Jennifer Trendler is Director, Talent at Nitro. She believes that work sabbaticals provide amazing clarity when it comes to career moves and personal milestones (she met her husband in Paris while on sabbatical!) and is so excited that, 20 years after meeting Hillary Clinton in person, she is on track to be our first female President. Heading up Nitro’s talent team, Jennifer has helped find and hire over 200 Nitronauts on three continents.
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Marble white flooring and cinched-tight ties aren’t the typical start-up M.O; it’s more like exposed brick and quirky seating fixtures. And just as the décor differs from stereotypical corporate gigs to the tech world, so do the hiring practices.
For the savvy job-seeker, that means adapting your interview style for the job at hand. How? So glad you asked…
Put your suit back on the hanger.
Unfortunately, there’s no formula to dressing for a start-up interview, but the key variable is ultimately fitting in. You want to look like you’re already one of the team. Arriving in a 3-piece suit at a plaid-shirt and skinny jeans appropriate office will make you stand out – in not the best way.
Pro Tip: Check out photos of the company office at places like The Muse and read reviews of interviews on Glassdoor to get a feel for what current employees wear.
Do Your Homework.
Coming prepared to your interview means knowing not only the history of a company, but the history of its people. Find out what (or who) you can relate to. Utilize social media or a free people search to find common ground (hey, the guy interviewing you used to work at the same company as your neighbor’s cousin? Cool, share that!).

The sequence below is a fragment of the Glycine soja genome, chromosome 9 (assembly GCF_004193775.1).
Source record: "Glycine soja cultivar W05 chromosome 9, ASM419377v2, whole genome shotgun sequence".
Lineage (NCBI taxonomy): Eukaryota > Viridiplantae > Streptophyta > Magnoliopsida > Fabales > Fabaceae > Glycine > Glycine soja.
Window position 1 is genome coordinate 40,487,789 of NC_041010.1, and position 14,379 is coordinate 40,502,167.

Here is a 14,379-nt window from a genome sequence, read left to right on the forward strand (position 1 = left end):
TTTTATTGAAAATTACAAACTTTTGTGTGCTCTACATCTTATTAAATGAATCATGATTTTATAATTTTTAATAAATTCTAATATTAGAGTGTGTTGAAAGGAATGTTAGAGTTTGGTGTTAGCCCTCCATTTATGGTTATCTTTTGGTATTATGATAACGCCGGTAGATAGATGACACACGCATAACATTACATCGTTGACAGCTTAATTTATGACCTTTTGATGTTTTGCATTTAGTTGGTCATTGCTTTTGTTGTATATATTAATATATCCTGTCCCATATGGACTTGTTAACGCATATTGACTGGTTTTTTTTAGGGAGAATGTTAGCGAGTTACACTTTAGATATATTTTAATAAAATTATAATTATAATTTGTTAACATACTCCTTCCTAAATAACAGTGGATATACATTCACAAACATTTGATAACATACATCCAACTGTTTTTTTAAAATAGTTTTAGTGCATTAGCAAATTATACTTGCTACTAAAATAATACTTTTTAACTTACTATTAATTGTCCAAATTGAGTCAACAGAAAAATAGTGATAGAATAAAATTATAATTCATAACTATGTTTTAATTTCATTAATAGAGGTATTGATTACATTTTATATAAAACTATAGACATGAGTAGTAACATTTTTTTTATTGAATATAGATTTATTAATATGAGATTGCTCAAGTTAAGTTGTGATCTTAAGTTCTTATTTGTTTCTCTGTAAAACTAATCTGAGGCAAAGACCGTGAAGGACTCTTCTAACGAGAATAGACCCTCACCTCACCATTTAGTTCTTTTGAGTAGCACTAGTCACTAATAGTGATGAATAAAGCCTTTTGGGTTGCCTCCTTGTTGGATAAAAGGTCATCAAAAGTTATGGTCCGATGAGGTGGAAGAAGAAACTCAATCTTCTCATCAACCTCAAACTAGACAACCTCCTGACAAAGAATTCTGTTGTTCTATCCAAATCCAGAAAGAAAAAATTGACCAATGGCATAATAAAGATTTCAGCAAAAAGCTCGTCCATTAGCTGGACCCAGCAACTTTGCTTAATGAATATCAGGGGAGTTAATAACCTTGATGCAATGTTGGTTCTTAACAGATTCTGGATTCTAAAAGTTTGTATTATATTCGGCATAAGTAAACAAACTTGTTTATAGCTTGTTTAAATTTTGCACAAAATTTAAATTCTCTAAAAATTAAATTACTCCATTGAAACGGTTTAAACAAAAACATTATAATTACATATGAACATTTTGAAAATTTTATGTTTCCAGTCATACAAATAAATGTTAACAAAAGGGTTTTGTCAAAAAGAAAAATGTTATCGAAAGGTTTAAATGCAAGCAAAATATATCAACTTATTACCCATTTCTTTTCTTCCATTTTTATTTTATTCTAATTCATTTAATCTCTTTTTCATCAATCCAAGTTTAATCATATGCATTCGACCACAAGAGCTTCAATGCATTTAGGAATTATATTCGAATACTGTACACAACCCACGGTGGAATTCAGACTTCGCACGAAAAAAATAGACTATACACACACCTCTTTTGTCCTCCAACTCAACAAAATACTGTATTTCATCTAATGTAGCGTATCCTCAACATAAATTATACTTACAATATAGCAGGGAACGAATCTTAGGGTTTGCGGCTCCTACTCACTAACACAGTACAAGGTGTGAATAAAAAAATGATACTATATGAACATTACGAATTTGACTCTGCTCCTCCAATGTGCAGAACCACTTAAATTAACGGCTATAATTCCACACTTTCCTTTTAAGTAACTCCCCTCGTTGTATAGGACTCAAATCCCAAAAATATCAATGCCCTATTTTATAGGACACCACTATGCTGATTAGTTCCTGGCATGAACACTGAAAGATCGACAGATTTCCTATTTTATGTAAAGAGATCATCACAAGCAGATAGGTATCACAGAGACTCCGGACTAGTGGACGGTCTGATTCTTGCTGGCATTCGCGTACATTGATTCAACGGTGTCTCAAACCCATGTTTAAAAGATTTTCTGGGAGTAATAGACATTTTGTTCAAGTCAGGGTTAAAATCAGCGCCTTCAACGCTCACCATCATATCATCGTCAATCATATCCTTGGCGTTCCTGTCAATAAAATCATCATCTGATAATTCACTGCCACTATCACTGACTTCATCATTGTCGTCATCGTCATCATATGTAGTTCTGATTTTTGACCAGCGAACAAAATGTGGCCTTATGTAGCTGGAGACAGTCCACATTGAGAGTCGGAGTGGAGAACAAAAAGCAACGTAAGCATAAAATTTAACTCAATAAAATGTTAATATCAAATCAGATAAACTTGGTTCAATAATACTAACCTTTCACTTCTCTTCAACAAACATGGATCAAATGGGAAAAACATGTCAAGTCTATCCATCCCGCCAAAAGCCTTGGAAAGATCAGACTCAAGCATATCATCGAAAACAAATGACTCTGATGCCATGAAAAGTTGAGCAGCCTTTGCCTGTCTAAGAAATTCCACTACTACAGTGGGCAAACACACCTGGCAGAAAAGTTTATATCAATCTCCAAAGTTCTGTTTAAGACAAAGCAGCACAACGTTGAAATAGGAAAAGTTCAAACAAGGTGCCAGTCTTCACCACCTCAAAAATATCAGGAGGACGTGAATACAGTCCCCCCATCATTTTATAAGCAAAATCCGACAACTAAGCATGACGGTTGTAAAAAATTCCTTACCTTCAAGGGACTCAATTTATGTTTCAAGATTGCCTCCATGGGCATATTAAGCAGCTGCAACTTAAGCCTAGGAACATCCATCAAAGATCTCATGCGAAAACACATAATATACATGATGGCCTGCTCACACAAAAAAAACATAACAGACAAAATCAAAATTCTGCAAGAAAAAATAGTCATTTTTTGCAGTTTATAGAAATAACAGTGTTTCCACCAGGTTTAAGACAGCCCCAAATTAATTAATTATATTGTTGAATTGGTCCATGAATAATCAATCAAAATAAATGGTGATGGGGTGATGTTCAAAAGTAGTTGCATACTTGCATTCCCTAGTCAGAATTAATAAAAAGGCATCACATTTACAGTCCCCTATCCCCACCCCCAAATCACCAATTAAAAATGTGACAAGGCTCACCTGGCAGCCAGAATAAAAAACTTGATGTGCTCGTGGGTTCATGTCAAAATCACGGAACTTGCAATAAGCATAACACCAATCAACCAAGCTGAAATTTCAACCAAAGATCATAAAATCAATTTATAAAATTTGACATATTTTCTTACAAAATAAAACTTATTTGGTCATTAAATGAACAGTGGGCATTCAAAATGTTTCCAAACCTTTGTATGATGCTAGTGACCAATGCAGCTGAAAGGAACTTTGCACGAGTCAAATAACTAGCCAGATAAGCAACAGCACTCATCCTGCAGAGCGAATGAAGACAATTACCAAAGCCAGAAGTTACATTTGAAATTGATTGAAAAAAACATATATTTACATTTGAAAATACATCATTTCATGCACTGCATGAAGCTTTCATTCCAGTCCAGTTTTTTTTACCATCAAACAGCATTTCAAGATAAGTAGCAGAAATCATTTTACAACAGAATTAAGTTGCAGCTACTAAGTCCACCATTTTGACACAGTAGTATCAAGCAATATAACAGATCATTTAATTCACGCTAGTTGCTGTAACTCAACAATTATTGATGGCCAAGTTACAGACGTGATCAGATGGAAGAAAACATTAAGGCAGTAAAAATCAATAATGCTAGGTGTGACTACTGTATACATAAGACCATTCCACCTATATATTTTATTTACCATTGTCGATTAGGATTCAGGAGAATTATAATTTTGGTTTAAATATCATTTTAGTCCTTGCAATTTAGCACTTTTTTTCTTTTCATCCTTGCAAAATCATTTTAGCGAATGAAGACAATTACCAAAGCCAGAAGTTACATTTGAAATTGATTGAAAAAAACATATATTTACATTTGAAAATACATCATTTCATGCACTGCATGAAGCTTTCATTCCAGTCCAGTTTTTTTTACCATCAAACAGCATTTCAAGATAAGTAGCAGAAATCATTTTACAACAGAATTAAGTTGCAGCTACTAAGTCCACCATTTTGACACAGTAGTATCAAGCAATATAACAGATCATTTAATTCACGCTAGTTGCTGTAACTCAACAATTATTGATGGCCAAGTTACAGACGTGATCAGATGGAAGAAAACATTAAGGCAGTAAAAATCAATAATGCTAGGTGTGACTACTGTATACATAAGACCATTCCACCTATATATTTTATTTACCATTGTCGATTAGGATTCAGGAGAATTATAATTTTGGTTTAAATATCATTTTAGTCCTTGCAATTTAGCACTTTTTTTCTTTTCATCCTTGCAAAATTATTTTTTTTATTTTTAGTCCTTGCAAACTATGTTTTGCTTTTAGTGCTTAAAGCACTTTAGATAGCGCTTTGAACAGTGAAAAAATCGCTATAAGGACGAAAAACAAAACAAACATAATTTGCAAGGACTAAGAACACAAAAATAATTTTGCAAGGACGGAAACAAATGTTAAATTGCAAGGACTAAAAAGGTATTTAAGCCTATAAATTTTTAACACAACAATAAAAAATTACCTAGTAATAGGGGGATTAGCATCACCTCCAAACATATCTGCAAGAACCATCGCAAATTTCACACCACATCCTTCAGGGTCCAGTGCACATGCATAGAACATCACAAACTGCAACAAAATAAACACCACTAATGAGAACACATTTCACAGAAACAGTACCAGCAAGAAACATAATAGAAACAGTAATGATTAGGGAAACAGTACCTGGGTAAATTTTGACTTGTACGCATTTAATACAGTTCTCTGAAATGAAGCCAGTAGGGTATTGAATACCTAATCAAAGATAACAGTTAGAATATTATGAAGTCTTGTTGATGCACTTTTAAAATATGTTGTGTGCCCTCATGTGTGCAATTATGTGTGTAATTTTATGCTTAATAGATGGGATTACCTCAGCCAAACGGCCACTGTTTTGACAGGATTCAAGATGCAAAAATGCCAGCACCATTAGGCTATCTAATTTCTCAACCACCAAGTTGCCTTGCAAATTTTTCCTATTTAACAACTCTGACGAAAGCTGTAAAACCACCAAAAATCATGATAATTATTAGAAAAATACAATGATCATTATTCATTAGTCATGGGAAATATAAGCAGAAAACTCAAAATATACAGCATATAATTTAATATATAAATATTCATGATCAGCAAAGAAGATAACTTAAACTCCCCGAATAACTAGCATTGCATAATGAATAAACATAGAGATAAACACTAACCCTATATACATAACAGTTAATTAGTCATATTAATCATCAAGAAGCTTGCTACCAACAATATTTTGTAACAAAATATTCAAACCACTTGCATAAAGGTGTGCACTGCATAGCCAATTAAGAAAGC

Pro Tip: At Nitro, we love when someone comes in and can reference our latest blog post, or recall a LinkedIn status they recently clicked on.
Raise Your Hand.
Curiosity is a diamond in the rough when it comes to candidates – which is too bad, because Talent Team members love people who ask questions! Inquiring about the organization and its people shows you’re invested in learning about the company, which makes the company want to invest in you.
Pro Tip: Check out the LinkedIn profiles of people you’ll be talking to; ask them about their careers, hobbies, or even their Alma mater.
Above All Else, Be You
Sharing your skill set is absolutely important, but so is showing off who you are. Start-ups care about you as a human being, and will treat you as such. Intimidating you isn’t on the agenda – we just want to actively know who you are and what makes you tick.
Pro Tip: If they offer you a beer, it’s not a test. It’s more an invitation to kick-back, hang out, and really get to know one another.
Whether you are interviewing with a fresh start-up, a mid-size company, or a giant corporation, you’re going to be evaluated. Don’t change who you are to sell yourself to a company; look for the right place where you can just be you. And if you’re excited about a company, that enthusiasm will translate, leaving a lasting impression and making it difficult to pass you up.
Think you stand out? Check out Nitro’sopen positionsand apply online, now!
Jennifer Trendleris Nitro’s Head of Talent. Based out of Nitro HQ in San Francisco, she scouts the best talent from all around the world. When not doing back to back Skype interviews with candidates in 4 different time zones, Jennifer is dedicated to spreading the word about the amazing opportunities at Nitro, and about the company culture that keeps getting better with each new Nitronaut.
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